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Fans of The Scream will have something to scream about when Munch's masterpiece returns to NYC

The Scream (recto)
Edvard Munch 1895 Photographed by The Museum of Modern Art

Back in 2012, a version of Edvard Munch's The Scream (1893) sold at auction at Sotheby's for what was then a record price of $119.9 million. In the three years since, that benchmark has be surpassed a couple times, most recently by a Modigliani nude just this past Monday. That piece fetched a whopping $170 million dollar courtesy of  Liu Yiqian, said to be one of China's the most free-spending and ostentatious billionaires. That's it baby, when you got it flaunt it! But a bigger deal seems to have been made of the Munch when it sold, probably because it's far more iconic—a symbol, if you will, of modern angst, of which there's still plenty to go round. After all, Macaulay Culkin adopted the pose from the painting in Home Alone, and there's even an emoji based on the image. It's no wonder, then, that when MoMA put The Scream on view not long after its sale, crowds flocked to see it.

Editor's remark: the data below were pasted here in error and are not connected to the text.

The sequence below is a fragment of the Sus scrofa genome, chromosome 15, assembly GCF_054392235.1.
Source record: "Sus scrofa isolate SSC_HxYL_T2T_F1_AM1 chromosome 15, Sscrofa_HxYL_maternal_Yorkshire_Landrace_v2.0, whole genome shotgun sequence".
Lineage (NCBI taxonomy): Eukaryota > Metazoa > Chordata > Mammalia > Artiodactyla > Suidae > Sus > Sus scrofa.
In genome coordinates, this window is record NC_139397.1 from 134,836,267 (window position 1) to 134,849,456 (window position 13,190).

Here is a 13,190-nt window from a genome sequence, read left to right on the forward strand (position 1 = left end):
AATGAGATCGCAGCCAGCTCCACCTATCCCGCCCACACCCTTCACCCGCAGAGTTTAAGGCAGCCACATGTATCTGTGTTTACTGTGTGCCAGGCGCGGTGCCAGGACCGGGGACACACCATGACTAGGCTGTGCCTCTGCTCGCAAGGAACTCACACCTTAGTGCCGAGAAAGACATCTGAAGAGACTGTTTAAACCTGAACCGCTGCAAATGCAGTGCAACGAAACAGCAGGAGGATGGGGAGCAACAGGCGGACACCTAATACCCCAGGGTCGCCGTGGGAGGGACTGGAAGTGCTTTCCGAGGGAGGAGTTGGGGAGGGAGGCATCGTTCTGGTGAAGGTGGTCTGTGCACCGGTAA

But perhaps you were among the sorry lot who missed out. Bummer, right? Well, good news! Next year The Scream will be returning to New York, starting Feb 18 at the Neue Galerie New York. The occasion is the exhibition "Munch and Expression," which will examine the Norwegian painter's influence on a generation of younger artists in Germany and Austria who developed the Expressionist style. Munch's masterpiece will occupy the center ring, and is likely to upstage other works by Max Beckmann and Egon Schiele, who's no slouch himself when it comes to stealing the spotlight. So put your best face on, and head over when the show opens, and this time make sure you go. You'll have until June 13 until The Scream returns home, all alone, to the private collector who owns it. 

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